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  1. #11
    Rol_Lei Nut's Avatar
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    Quote Originally Posted by John Koehrer View Post
    Zeiss Biogon and Distogon=wide angle, Planar=normal & Sonnar=telephoto.
    Again, it's unfortunately not that simple.

    The Rollei 35S had a 40mm f/2.8 Sonnar which is neither a telephoto nor especially fast. Also the classic 50mm f/2.0 Sonnar was no telephoto.

    The 85mm f/1.4 Planar isn't exactly a normal.
    M6, SL, SL2, R5, P6x7, SL3003, SL35-E, F, F2, FM, FE-2, Varex IIa

  2. #12

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    A Tessar is a triplet in which one lens has been replaced by a cemented doublet. Typically twice the standard lens focal lenght. An old and popular design, but really not the best.

    A Sonnar is a lens typically having a low number of rather thick elements. Makes very good lenses, from standard to (mostly) medium long focal length lenses.

    A Planar is a double-Gauss type lens. Very good all round performance. Made in the standard to long standard focal length range.

    A Biogon is a similar design, but with more glass and made for large angles of view.
    Performance is (almost) on par with the Planars.

    A Distagon is a reversed tele-photo, a.k.a. retrofocus construction.
    A Retrofocus (the name of a lens made by Angenieux, who first made such a thing) lens makes using short focal lengths on reflex cameras possible, yet are not quite as good as non-retrofocus lenses (the distortion in particular is not as good).

  3. #13

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    Quote Originally Posted by stradibarrius View Post
    Where can I learn about the difference in all of these lens classifications? I have no idea what these classifications mean.
    To get a correct answer find a book called Optics, the technique of definition, by Arthur Cox. Every answer so far are, at least in part, incorrect.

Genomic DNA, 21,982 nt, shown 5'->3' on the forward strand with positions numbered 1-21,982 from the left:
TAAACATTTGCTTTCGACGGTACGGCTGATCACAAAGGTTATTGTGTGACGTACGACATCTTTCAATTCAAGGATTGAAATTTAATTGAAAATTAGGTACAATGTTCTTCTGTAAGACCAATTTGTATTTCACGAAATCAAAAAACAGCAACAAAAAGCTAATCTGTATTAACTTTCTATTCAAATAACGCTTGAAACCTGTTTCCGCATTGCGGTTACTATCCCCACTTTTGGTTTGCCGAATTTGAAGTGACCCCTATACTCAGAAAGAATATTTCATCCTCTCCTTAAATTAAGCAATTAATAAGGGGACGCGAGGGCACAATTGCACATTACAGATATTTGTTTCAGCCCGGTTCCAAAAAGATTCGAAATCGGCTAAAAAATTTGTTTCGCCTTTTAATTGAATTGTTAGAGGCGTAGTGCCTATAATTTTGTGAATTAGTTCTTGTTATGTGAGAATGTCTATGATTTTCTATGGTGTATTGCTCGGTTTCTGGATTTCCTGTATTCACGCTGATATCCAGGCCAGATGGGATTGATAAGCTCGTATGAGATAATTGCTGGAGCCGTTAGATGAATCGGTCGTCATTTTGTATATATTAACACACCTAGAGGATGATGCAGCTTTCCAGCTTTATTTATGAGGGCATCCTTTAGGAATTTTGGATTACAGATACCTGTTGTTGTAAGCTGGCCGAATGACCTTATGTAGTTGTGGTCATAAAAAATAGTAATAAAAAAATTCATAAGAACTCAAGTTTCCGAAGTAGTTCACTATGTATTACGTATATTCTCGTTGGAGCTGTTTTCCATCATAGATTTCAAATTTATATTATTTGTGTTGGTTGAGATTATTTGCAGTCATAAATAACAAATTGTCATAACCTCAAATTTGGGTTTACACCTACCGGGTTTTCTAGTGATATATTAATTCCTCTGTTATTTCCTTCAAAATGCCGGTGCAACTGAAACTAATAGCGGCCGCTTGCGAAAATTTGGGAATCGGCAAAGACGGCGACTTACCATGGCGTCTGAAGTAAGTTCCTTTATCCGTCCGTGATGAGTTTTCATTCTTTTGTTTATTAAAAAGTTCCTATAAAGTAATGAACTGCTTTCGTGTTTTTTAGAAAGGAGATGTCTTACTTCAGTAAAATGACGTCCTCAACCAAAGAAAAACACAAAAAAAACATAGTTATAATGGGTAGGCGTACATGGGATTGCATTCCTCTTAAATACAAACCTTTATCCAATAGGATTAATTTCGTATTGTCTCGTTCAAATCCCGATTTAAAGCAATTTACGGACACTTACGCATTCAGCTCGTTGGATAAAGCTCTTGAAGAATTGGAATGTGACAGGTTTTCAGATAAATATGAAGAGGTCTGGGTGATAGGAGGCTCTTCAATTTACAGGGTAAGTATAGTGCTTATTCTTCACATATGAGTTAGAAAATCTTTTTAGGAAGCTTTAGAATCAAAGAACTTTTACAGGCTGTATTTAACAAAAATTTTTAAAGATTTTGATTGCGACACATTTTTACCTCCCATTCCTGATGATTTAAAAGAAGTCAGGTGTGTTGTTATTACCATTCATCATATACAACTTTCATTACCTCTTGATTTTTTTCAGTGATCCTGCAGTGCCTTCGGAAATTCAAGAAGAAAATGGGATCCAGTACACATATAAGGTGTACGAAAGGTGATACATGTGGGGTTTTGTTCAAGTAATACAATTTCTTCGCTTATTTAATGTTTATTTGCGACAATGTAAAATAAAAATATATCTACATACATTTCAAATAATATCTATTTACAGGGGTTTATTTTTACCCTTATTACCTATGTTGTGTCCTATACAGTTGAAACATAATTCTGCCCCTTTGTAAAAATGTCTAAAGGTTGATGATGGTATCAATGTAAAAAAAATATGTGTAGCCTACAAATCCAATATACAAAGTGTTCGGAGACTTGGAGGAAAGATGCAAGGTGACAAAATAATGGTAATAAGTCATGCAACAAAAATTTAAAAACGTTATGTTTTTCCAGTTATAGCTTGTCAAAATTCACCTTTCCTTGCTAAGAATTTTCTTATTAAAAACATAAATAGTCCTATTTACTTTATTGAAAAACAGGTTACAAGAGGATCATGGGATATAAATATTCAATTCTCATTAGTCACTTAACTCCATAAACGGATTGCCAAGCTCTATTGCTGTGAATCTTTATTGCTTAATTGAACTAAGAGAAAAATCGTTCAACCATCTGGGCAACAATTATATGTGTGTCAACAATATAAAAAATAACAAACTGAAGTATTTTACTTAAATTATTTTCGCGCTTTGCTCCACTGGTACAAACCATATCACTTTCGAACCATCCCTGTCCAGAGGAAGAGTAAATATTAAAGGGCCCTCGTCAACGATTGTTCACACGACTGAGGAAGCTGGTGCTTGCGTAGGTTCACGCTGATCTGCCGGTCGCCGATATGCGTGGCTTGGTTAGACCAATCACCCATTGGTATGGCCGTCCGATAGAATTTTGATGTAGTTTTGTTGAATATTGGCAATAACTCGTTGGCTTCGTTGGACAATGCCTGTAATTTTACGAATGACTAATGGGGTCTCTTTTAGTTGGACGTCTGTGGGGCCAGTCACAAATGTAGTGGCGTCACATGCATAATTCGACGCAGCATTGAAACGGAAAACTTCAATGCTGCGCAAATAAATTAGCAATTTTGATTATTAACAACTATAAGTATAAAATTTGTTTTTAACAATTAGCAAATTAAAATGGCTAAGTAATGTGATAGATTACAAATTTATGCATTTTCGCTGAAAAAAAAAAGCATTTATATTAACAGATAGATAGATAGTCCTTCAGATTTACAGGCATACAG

4. #14
    stradibarrius's Avatar
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    I found this on the Zeiss web site;
    The ‘C’ designation in the C Sonnar T* 1,5/50 ZM name means both ‘compact’ and ‘classic’. The lens design and aperture geometry reflect its predecessor from the 1930s, the Sonnar 1,5/50, which was the fastest standard lens of its time. The excellent flare control inherent of the Sonnar lens design is further optimized with the ZEISS T* anti-reflection coating.

    The Planar® lens is the most successful camera lens design ever created. This nearly symmetrical layout provides the lens designer with numerous means to correct aberrations extraordinarily well, even for wide open apertures. The ideal basis for high-performance lenses with great color correction, high speed, flat image plane (this is where the name comes from)
    "Generalizations are made because they are generally true"
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  5. #15

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    Quote Originally Posted by Fred De Van View Post
    Every answer so far are, at least in part, incorrect.
    Now there's a challence: point out the incorrect bits and correct them.

  6. #16
    stradibarrius's Avatar
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    I really asked the question to try to distinguish between lenses that are great performers from those that are poor.
    Personally I am not interested in optical formulas and the math that goes into the design. I am more interested in when choosing between the lenses which is the first choice, second and so on.

    As with many thing in photography sometimes the performance can be very slight but the price difference can be great.
    "Generalizations are made because they are generally true"
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  7. #17
    Rol_Lei Nut's Avatar
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    Quote Originally Posted by stradibarrius View Post
    I really asked the question to try to distinguish between lenses that are great performers from those that are poor.
    Well, what do you mean by "great" and "poor" performance?

    A lens ideally suited for one purpose or subject might be far less suited for another.

    Just basing it on the scheme name isn't very useful: Some of these designs have been around for over a century and their various characteristics have changed greatly over time.
    M6, SL, SL2, R5, P6x7, SL3003, SL35-E, F, F2, FM, FE-2, Varex IIa

  8. #18

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    Quote Originally Posted by Rol_Lei Nut View Post
    A lens ideally suited for one purpose or subject might be far less suited for another.
    Indeed.
    That's why there are different lens types, with different lens type names ...

    Quote Originally Posted by Rol_Lei Nut View Post